1. 3. The Importance of Being the “Go-To” Source to Keep People Informed

“In trying times, people look to authority figures for comfort and solutions – it’s like how a small child clings to their parent’s pant leg during a thunderstorm,” says John Capuano. “That’s why advisors have to offer solutions to their clients and prospects that can make sense of the tumult.” We invest in white labeling for our clients so they’re always front and center in their audience’s minds, providing answers and solutions to big problems. We offer everything from a comprehensive book series to whitepapers on perennial topics like Social Security, and timely topics like the presidential election. We also created the “Money News To Use” platform that features the best articles on a new topic every month with a message from the advisor as another way to present them as experts on a variety of retirement topics.

  1. 4. The Necessity of Operating in the Digital World

“Early on in the pandemic, we were flooded by people who wanted to do business with us. They needed a digital band-aid,” says John. “We’re all in the digital game – it’s like saying we’re in the telephone business because we talk on the telephone.” We understand that clients and staff are always on their phones, often with multiple screens in front of them. It’s impossible to avoid reaching people digitally and still grow. But embracing the digital isn’t a quick fix – just dipping a toe in isn’t effective because the digital space is omnipresent and tricky to get involved with. All digital elements, such as email, social media, and website are connected and have to be coordinated.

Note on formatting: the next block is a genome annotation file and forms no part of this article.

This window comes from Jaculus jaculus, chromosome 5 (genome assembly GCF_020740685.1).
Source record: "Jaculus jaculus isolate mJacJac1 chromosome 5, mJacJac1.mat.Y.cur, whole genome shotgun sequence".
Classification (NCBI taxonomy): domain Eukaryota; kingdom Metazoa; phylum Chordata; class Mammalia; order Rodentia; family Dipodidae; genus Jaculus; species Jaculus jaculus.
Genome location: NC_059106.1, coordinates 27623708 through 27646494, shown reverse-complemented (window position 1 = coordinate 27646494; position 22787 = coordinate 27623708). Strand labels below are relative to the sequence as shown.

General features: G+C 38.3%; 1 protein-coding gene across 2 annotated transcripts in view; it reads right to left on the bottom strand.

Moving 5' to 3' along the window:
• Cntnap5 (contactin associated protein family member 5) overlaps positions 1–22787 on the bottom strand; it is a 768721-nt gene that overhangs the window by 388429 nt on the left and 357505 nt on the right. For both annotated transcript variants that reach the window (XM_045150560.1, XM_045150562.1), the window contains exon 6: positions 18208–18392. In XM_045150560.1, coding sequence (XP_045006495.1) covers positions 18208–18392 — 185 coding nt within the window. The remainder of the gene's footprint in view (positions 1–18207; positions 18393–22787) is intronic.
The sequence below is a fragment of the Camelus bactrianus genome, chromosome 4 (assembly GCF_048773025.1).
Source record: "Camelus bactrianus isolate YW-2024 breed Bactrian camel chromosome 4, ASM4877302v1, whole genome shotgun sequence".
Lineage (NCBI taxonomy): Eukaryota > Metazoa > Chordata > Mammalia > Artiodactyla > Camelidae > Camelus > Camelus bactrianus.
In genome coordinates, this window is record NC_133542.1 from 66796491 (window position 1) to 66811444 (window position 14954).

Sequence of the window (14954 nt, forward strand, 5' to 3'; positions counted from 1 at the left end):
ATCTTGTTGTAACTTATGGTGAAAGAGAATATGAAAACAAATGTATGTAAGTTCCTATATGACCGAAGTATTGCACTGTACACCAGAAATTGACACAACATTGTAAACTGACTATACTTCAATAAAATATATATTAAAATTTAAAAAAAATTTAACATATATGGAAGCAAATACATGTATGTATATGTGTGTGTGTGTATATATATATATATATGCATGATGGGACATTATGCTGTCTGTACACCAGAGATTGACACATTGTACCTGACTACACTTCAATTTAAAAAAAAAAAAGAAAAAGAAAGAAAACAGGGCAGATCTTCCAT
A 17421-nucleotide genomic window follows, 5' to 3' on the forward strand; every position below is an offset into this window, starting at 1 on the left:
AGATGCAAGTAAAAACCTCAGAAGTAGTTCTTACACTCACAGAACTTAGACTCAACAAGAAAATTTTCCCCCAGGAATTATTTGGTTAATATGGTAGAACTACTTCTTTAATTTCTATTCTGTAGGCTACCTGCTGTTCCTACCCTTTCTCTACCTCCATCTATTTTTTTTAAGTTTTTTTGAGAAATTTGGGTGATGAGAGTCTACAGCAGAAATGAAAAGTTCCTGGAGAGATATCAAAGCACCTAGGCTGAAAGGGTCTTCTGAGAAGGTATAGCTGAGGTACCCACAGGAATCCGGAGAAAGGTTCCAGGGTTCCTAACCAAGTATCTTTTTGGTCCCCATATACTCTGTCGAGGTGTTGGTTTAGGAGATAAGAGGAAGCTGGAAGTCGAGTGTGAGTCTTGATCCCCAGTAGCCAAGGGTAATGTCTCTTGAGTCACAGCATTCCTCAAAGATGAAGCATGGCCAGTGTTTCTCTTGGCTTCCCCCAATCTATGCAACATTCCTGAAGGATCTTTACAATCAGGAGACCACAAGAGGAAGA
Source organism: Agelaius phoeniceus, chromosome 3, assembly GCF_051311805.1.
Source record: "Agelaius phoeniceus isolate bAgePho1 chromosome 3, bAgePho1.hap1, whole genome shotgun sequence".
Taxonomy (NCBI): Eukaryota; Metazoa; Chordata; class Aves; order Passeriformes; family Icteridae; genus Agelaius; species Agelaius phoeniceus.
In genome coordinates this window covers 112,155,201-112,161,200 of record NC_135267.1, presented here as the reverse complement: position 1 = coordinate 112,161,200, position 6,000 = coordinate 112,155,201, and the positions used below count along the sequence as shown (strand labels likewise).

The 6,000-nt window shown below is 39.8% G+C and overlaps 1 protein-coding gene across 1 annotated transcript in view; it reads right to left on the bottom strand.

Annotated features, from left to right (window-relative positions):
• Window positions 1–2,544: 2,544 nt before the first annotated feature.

“Ultimately there are two kinds of people in the industry: Those who understand how our world has changed and embrace it by changing their practices, and those who ignore the reality of the competitive landscape,” says John.

  1. 5. The Necessity to Be Nimble When Running Your Business…Now and Forever

Creating intimacy and connection in a socially distanced world starts with how you run your business, from the inside out. It’s not just about marketing practices, it’s about the systems advisors apply to their staff, whether it’s changing the staff or training them differently. It’s also in how meetings are run and building a company culture at a distance. Innovation or changing marketing practices require everyone being onboard and their willingness to install and maintain new systems, such as an email marketing system or new CRM.

In the end, we want our advisors to thrive, not just survive. While that might seem like a lofty goal during the pandemic, we understand that necessity is the mother of invention, and invention can lead to even better outcomes than previously imagined. Reach out to learn more about how we can apply these 5 lessons to your business in the age of COVID and beyond.